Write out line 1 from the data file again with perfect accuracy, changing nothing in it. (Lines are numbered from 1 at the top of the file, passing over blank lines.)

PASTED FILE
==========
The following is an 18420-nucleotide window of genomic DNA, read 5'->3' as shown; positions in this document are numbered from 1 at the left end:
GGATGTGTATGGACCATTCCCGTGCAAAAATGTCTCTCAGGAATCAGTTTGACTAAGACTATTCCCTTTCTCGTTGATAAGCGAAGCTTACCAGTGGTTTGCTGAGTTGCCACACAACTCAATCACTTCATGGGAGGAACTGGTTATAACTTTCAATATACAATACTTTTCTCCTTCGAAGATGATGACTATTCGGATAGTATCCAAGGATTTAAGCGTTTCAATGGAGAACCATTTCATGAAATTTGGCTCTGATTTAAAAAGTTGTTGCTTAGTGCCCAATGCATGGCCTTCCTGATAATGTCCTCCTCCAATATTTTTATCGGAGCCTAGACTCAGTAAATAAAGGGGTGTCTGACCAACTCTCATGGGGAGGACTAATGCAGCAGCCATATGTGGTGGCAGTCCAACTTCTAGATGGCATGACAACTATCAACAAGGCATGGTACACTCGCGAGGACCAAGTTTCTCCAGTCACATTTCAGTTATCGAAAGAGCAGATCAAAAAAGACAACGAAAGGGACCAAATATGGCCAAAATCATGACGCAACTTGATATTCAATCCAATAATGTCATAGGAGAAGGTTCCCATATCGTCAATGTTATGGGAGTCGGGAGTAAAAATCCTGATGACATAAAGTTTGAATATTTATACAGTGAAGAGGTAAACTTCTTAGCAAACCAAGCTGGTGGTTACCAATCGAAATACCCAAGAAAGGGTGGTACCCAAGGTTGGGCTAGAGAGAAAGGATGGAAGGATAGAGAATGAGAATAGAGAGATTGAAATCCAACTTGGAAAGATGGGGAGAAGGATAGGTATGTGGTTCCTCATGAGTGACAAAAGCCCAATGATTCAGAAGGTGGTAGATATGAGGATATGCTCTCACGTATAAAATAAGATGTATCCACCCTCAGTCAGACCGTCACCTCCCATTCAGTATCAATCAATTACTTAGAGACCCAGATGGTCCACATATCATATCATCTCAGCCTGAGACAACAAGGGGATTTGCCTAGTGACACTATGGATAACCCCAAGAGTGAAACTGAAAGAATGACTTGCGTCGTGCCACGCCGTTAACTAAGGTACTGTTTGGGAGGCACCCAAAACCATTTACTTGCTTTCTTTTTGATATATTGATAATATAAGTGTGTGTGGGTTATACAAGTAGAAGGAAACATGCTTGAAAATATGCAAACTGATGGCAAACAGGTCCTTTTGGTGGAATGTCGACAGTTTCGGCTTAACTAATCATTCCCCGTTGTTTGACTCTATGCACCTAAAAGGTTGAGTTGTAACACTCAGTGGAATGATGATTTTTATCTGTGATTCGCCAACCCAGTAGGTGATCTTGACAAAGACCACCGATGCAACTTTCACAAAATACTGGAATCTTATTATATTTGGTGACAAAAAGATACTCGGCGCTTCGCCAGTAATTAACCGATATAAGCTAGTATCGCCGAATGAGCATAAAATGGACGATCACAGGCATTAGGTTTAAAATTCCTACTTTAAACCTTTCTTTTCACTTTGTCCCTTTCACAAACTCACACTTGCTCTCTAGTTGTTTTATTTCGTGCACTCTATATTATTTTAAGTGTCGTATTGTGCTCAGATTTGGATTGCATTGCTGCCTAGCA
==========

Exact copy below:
The following is an 18420-nucleotide window of genomic DNA, read 5'->3' as shown; positions in this document are numbered from 1 at the left end: